Pennsylvania-based solar developer Glidepath Ventures told Greentech Media it has sold its first projects: a 278-megawatt, 12-project portfolio to Canada’s Grasshopper Solar, plus another four projects totaling 887 megawatts to an unnamed independent power producer (IPP). 

All of the projects are being developed in Pennsylvania, a state with only 475 megawatts of solar currently installed.

Grasshopper purchased the portfolio for an undisclosed sum, with the bulk of the projects expected to reach commercial operation in 2021 and 2022. Glidepath will move the projects through permitting and interconnection and hand over the portfolio at notice to proceed; Grasshopper will then construct, own and operate the projects.

Grasshopper will lead funding on the projects and has committed more than $300 million to the portfolio.

It's a noteworthy entrance for Glidepath, a largely unknown developer that's been building on its portfolio since 2017. Glidepath's founders are alums of developers including Strata Solar and Cypress Creek Renewables.

The company — not to be confused with wind, storage and solar developer Glidepath Power Solutions, backed by Quinbrook Infrastructure Partners — says it's most interested in early-stage development in “overlooked” markets with strong fundamentals, such as easy local permitting and attractive cost curves.

Glidepath is at work on about 550 megawatts of additional distributed generation in Pennsylvania and on a smaller group of projects, totaling about 250 megawatts, in five other undisclosed markets. Geoff Underwood, a partner at the firm, said the company is drawn to geographies with little political intervention, meaning the market won’t dry up when incentives do.

“We didn't want to move into a program or require government or regulatory action to make a project viable,” Underwood said in an interview. “Pennsylvania was our entry point for testing out this thesis.”   

The lure of PJM

It's a bold choice, since Pennsylvania — with its concentration of natural-gas fracking and lack of significant solar policy — hasn't yet fostered the same kind of local solar industries that exist in nearby states such as New York or Massachusetts. 

“A little contrarian, isn’t it?” said Underwood. “We wanted to take a different approach.”

Glidepath's approach overlaps with Grasshopper’s strategy to pursue markets that depend on “the natural order of things,” said Chief Development Officer Jonathan Persaud. Grasshopper initially entered the U.S. market in Massachusetts, because of an incentive program comparable to those offered in the developer’s home turf of Ontario. Looking ahead, Persaud said the company is interested in states like Pennsylvania where projects don’t rely on subsidies and policy doesn’t drive the market.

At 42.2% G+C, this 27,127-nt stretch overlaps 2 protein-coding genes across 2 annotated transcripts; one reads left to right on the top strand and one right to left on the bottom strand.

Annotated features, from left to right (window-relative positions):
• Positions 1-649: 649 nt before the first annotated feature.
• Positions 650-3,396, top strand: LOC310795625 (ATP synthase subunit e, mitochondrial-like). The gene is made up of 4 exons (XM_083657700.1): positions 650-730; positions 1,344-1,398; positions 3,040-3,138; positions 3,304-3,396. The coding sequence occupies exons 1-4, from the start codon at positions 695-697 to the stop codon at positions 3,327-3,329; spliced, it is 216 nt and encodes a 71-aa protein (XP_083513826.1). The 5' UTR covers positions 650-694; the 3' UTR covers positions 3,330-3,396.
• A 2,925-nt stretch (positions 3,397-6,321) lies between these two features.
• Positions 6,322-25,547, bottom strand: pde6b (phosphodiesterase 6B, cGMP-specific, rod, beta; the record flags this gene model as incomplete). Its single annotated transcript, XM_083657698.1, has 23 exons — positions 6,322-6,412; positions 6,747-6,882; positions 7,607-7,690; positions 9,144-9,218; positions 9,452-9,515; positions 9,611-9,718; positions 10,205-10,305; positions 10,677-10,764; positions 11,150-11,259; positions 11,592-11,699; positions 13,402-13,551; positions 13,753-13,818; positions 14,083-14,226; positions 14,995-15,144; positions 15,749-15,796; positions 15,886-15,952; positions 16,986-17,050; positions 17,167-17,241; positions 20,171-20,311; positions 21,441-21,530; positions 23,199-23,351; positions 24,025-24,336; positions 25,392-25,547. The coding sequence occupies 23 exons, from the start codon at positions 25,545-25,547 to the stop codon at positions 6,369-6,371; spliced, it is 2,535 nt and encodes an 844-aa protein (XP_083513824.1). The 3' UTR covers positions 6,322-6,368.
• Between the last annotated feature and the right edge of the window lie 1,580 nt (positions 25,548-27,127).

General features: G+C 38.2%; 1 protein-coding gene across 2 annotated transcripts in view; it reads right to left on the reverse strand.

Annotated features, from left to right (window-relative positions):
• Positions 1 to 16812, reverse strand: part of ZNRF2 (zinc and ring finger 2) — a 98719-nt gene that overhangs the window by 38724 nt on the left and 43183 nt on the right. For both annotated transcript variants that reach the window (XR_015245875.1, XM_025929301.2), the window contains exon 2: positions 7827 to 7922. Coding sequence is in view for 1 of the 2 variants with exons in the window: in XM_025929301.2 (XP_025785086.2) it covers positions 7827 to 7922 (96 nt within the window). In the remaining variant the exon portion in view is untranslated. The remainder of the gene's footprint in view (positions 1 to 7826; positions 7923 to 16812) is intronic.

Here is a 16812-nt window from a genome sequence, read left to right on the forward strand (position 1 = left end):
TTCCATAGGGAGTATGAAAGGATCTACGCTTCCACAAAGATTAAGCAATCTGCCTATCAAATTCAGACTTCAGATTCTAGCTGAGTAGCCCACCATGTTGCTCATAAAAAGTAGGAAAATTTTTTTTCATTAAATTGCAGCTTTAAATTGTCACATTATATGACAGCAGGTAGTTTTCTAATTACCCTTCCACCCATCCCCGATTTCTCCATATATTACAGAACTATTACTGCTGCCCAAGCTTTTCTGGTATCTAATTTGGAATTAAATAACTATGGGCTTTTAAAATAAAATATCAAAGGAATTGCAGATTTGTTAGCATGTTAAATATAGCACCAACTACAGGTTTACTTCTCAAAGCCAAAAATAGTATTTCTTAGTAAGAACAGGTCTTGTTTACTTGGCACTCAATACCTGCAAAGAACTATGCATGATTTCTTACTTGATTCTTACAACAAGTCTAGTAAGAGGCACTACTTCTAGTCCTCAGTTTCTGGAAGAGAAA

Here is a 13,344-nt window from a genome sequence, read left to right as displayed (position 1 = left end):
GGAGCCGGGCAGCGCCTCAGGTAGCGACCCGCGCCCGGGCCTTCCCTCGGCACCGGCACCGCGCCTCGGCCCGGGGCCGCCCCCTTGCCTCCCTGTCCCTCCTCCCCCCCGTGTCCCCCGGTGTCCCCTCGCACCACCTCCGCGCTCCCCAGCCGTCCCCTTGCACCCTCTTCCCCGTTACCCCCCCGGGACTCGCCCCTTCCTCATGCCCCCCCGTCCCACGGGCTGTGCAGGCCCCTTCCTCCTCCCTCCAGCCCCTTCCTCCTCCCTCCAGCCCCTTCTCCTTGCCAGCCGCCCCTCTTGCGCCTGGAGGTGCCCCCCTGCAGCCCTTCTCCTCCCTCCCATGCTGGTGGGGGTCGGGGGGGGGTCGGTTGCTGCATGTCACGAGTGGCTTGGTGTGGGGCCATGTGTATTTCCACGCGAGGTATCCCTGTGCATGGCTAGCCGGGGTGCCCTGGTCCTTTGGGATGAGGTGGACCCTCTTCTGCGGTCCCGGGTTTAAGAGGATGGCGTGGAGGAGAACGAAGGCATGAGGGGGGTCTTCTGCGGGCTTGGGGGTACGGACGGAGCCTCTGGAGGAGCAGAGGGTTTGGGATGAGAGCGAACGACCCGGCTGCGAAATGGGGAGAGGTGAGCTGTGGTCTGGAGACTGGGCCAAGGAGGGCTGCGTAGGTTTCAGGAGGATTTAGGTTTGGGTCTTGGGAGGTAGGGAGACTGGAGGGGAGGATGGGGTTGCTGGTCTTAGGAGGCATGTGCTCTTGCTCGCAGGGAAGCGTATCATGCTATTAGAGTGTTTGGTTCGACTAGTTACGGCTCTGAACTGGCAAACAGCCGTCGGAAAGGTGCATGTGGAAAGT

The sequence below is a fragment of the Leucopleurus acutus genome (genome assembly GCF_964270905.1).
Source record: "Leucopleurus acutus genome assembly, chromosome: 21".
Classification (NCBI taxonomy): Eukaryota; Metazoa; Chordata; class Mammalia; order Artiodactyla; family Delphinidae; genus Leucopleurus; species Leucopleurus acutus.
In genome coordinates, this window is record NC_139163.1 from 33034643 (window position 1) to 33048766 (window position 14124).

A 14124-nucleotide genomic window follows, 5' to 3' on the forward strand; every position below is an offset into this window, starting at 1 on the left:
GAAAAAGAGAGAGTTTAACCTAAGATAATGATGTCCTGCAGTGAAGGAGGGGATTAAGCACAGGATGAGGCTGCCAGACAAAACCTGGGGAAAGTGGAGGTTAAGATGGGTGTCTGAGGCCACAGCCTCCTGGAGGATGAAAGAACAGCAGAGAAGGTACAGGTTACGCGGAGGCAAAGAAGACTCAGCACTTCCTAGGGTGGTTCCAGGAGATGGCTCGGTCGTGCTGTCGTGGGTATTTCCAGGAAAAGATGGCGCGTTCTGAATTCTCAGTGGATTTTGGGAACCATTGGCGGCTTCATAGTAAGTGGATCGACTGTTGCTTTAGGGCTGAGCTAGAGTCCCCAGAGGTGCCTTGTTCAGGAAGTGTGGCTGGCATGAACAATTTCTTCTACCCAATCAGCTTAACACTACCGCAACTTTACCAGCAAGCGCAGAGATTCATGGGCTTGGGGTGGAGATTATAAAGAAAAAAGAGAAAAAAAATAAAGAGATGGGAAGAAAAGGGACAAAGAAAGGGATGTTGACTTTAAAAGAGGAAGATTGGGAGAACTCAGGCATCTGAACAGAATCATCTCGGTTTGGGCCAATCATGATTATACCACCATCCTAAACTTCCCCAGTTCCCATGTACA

Pennsylvania has a meager renewable portfolio standard target of 18 percent by 2021. But its position in the PJM Interconnection means merchant solar projects there could be lucrative when selling to other states tied to the same grid with higher power rates, according to developers.

“Unlike many other markets, there’s a lot more flexibility for moving power around,” said Underwood.

The unnamed IPP taking ownership of the four projects totaling 887 megawatts plans to sell the electricity on the wholesale market, according to Underwood. For the other portfolio, Grasshopper told GTM it’s likely to take a combined approach: contracting with offtakers and selling some power in the market.

Building solar projects in Pennsylvania is more economically attractive than building new natural gas, according to Wood Mackenzie Power & Renewables' analysis of the cost of building a project as well as its potential revenue. That doesn't mean new solar additions are likely to eclipse new gas generators, because gas builds are still quite cheap in the state. But it does provide some opening for enterprising developers willing to enter a relatively untested market. 

The Solar Energy Industries Association and WoodMac forecast 925 megawatts of solar installations in Pennsylvania over the next five years. With Glidepath's projects slated to come online in the early 2020s, that forecast could get a significant boost.

“When you start seeing big project announcements in a place like Pennsylvania, where we haven’t seen big project announcements before, it can be an indicator that there has been a tipping point reached in terms of price or feasibility,” said Colin Smith, a senior solar analyst at WoodMac.

While Underwood declined to specify the states where Glidepath may move next, he said it won’t be “roiling markets” like Massachusetts and California, but in geographies with similar attributes to Pennsylvania — another indication that emerging solar markets are increasingly worth watching.